When Texas Governor Rick Perry said in a recent Republican presidential candidates' debate that his sleep is untroubled by doubts about the guilt of any of the 235 men and women who have been executed on his watch, he pointed out that his state has "a very thoughtful, a very clear process in place" to review death penalty cases. A cornerstone of that process, in Texas and elsewhere, is the Board of Pardons and Paroles, which is designed to act as a safety valve, removed from the emotion of the crime and the courtroom. It's a last resort, not to retry a case, but to ensure that a conviction is so ironclad that there is no doubt that it merits the ultimate punishment.
That safety valve failed in Georgia Tuesday, just as it has on a number of occasions in Texas. The Georgia Board of Pardons and Paroles denied convicted murderer Troy Davis' last appeal for clemency, setting him on a seemingly unstoppable course for execution Wednesday evening.
For the simplest picture of why that decision was so wrong as so many of Davis' myriad supporters have pleaded for years just look at the numbers.
7: that's how many of the nine original eyewitnesses have recanted their testimony against Davis.
0: the amount of physical evidence linking Davis to the crime (no fingerprints, no DNA, no weapon recovered).
3: the number of jurors who voted for death in the original trial who now believe their vote was a mistake.
22: the number of years the family of slain police officer Mark McPhail has had to wait for an answer to the question of whether or not Davis would die for the crime.
The last number a symptom of the interminable appeals process would seem to speak in favor of simply executing Davis and getting it over with. Justice delayed, as Newt Gingrich said when he fought for a law that limited death penalty appeals, is justice denied (a statement that he seemed to believe pertained only to the families of the victims, not the convicted). But the truth is that the Georgia Board of Pardons and Paroles should have ended this macabre theater when they had the chance three years ago, by commuting Davis' death sentence and either letting him serve out a life term or granting him a retrial.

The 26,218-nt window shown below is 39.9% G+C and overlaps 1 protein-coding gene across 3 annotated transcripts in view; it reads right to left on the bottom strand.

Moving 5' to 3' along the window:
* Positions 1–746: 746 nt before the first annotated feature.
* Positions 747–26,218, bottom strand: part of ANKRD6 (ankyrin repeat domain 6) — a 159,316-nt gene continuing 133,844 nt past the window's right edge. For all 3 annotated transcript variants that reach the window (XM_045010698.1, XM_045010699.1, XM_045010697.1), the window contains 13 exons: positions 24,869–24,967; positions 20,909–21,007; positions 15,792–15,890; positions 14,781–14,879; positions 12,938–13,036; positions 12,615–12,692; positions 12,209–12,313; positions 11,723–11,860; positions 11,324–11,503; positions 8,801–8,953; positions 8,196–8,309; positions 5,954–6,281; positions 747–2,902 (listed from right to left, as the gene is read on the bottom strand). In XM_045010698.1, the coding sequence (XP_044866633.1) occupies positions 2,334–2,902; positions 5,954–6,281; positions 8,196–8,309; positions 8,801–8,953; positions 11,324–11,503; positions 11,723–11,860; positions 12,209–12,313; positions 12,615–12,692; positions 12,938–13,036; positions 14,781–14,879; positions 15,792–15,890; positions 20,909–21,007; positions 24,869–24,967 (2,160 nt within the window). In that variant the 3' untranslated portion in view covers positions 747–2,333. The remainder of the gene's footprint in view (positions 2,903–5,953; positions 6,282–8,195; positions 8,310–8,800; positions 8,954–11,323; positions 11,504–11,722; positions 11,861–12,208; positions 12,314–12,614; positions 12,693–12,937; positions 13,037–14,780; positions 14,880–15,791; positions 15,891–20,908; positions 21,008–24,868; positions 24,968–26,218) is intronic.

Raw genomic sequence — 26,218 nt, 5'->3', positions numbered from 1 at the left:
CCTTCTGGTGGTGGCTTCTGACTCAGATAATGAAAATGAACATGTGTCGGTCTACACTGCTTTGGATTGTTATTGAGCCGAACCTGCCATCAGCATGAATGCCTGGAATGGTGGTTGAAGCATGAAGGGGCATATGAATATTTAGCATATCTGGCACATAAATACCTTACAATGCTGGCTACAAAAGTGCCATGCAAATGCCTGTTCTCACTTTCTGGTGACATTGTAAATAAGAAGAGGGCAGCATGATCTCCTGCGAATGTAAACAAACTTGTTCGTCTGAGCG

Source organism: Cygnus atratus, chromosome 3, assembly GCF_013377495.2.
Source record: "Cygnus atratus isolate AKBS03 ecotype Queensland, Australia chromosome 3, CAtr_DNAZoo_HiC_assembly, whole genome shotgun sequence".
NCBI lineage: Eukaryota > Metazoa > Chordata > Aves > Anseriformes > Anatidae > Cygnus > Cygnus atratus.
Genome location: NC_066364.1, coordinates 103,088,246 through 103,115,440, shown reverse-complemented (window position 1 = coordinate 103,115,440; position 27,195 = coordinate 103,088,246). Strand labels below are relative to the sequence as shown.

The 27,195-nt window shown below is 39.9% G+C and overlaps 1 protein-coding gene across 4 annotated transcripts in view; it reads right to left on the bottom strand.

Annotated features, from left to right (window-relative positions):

Beyond all the evidentiary problems of Davis' case to take one example, police Re-enacted the crime scene with all the eyewitnesses together and talking to each other, a practice which is now unheard of it never had any hallmarks of a case that should have been eligible for the ultimate penalty. It was a senseless murder late at night that was only half-seen in a half-lit Burger King parking lot. A good man was killed, but even death penalty supporters, a number of whom have called for clemency in Davis' case, would agree that death cases should be reserved for those with the most incontrovertible evidence. Even before witnesses started recanting and jurors started regretting, Davis' case never met that standard.
"Seven of the nine witnesses have recanted at this point. That in and of itself is problematic," says Mary Schmid Mergler, Senior Counsel for the non-profit Constitution Project, whose high-profile advisers (a mix of abolitionists and death penalty supporters) have come out in favor of clemency for Davis. "But the most troubling thing is just the fact that a death penalty conviction rests solely on eyewitness testimony to begin with."
That was one of the arguments made in Monday's board meeting before the five board members appointed by former Governor Sonny Perdue (three of the members are new since Davis' case was initially heard in 2008). It was a quick affair: three hours for the defense, the same for the prosecution though defense lawyers complained the prosecution got more time followed by a decision released just after 8am the next morning.